…..and there it is.  It’s so easy when surrounded by educated adults to fall into assuming what everybody else assumes and nobody ever speaks up and says. We know that we can do see Shakespeare.  Most of the adults that know that also know that they’d never do such a thing, but that’s a different story.  Shakespeare’s just kind of there for everybody at this point in our lives.

I just walked into a room full of 9yr old children who had no preconceived notions about our beloved playwright. Heck, many of them may not have ever heard of him.  And by the time I was done there was at least one little girl who wanted to know if she still could experience the works of this guy that lived 400 years ago.  I informed her that oh so very much she could, and how every year we go see Shakespeare under the stars in Boston Common, and how there are 4 Shakespeare movies coming out this year alone, and how a few months ago the local high school performed Hamlet.

Eventually the teacher had to kick me out because it was their library time.  While I packed up and they lined up, one student asked me, “Was Sherlock Holmes a Shakespeare story?”  I said that no, he came a few hundred years later.  “Oh,” said the student, “Because he’s the good guy but he dies in the end after he gets the bad guy, so I thought it was one of those tragedies.  But then he comes back.”  I’m not really sure which Sherlock Holmes story he’s referring to, but the connection was fascinating.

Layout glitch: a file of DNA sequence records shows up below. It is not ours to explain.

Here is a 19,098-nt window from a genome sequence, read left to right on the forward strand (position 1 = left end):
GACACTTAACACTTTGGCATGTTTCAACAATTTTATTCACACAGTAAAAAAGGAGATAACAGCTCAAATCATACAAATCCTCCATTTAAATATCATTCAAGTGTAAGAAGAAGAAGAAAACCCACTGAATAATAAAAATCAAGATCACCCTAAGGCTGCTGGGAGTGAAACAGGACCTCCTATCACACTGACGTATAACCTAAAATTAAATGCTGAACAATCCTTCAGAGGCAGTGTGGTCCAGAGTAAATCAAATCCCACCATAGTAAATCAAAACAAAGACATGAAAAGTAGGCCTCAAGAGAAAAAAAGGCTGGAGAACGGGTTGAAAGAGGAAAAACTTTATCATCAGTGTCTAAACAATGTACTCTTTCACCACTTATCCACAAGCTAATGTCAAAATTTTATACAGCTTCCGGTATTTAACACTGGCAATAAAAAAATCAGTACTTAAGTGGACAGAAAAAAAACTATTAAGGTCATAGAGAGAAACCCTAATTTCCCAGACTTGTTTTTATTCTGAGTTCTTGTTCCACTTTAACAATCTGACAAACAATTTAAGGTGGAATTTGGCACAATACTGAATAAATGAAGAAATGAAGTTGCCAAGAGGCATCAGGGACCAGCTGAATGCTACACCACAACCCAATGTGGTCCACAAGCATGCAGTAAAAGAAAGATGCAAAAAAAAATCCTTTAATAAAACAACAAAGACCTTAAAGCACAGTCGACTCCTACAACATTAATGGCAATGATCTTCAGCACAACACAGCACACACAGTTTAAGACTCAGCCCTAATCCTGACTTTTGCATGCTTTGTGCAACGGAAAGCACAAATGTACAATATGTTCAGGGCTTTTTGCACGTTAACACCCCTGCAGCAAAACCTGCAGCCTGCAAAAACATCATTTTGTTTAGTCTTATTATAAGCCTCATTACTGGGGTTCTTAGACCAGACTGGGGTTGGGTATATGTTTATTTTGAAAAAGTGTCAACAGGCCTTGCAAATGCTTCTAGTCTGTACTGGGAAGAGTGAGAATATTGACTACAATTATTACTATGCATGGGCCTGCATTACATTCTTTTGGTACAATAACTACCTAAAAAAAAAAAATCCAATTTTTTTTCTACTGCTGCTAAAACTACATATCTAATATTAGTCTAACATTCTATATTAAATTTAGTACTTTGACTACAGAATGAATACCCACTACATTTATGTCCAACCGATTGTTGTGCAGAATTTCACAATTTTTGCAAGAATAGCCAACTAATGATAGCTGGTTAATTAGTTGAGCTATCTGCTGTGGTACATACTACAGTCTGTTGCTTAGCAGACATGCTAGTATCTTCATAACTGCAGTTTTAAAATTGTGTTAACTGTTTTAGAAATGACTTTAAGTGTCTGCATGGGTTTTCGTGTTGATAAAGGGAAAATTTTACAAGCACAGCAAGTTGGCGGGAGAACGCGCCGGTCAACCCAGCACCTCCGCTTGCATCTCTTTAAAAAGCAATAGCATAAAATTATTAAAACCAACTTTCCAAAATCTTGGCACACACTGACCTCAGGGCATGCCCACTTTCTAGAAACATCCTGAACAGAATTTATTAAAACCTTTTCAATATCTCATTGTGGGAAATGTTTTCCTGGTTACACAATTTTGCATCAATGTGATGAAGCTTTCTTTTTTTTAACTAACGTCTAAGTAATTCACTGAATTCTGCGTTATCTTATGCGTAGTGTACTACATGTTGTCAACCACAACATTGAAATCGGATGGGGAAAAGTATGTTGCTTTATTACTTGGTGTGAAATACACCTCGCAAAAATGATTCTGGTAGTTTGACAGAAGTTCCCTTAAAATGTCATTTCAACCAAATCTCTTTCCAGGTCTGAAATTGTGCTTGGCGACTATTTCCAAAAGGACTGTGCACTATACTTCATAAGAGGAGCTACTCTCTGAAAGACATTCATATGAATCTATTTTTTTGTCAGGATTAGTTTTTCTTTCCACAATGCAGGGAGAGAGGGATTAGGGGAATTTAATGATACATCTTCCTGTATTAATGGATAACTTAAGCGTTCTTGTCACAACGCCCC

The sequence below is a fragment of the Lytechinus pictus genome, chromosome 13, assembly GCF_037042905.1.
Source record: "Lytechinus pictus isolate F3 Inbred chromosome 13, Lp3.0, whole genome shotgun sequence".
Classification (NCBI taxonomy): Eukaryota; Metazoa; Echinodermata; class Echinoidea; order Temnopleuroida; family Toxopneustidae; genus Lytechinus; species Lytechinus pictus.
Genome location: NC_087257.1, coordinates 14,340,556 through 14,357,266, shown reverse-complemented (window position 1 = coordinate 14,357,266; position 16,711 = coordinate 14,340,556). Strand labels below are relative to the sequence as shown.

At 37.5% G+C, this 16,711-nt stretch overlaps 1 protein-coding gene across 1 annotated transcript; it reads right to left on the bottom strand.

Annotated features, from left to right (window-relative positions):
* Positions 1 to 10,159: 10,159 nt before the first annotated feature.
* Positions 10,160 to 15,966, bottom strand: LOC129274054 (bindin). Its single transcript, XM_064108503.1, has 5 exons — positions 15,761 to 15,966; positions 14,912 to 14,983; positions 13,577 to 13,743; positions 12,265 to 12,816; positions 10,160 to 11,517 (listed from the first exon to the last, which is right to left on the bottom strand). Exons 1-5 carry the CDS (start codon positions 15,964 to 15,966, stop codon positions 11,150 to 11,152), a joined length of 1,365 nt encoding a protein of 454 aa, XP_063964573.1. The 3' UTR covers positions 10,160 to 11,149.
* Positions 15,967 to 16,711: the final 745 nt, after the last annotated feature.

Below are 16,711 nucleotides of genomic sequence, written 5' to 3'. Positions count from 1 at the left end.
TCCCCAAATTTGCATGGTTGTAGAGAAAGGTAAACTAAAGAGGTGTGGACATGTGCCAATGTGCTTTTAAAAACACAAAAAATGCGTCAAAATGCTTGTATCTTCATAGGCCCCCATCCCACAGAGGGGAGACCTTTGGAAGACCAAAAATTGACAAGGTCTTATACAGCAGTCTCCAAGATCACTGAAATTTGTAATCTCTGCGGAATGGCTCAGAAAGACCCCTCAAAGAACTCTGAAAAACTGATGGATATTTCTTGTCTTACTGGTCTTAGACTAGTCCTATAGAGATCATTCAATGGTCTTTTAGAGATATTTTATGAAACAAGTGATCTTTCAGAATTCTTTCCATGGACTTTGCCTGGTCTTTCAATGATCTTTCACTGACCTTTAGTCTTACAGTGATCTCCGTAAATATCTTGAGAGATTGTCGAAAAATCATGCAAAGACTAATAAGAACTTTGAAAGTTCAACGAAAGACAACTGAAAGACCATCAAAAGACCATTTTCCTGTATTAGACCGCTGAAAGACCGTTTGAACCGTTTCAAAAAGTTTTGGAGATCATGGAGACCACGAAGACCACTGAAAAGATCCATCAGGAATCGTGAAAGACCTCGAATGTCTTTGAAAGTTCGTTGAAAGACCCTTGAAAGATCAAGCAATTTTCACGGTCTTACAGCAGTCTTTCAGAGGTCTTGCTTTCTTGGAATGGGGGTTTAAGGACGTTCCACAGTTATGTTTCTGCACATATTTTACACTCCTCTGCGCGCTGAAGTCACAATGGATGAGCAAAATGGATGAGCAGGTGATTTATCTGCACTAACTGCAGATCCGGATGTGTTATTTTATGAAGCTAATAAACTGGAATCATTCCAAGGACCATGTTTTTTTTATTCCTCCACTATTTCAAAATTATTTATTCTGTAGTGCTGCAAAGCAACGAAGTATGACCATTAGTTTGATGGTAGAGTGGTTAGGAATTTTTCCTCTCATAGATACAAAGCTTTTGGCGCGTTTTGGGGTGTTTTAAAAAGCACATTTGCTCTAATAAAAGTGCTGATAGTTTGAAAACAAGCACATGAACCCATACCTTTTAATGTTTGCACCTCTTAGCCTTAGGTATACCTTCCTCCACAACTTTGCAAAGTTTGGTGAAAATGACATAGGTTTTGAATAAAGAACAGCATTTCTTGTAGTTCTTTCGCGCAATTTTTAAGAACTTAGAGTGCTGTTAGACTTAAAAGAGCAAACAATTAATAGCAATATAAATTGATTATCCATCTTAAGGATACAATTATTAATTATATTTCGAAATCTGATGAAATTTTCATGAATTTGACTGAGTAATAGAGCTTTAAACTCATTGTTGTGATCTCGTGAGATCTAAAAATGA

Now you want to hear the other other best part?  I heard from multiple sources (my daughter, and then the librarian herself) that all my new students went to their library time and said, “Do you have any books on Shakespeare?”

I wrote to the teacher and told her that I’m up for an encore if she is. She runs the school play (not Shakespeare) in April and asked if I could come back and help with that, perhaps use Shakespeare to get the over the stage fright of wanting to do the play at all.  Ironic, really, when you consider that I’m here today doing this precisely because I was too shy in school to ever try acting myself.  I can’t wait!

2 thoughts on “Corrupting Young Minds Since 2005 (or, Shakespeare Geek Is Teaching Again)

  1. That is totally awesome! I've done that in my kids' classrooms a couple of times and it's so great.

    And the story that kid was referring to is the new BBC series "Sherlock" starring Benedict Cumberbatch. Not Shakespeare, but really enjoyable. 🙂

  2. That's so delightful! You've done a marvelous work.

    Also, I want a copy of "How to Draw Shakespeare."

    The Sherlock reference might be to the TV series, but it might be to the original short story entitled "The Final Problem," in which Holmes appears to die while locked in mortal combat with Moriarty.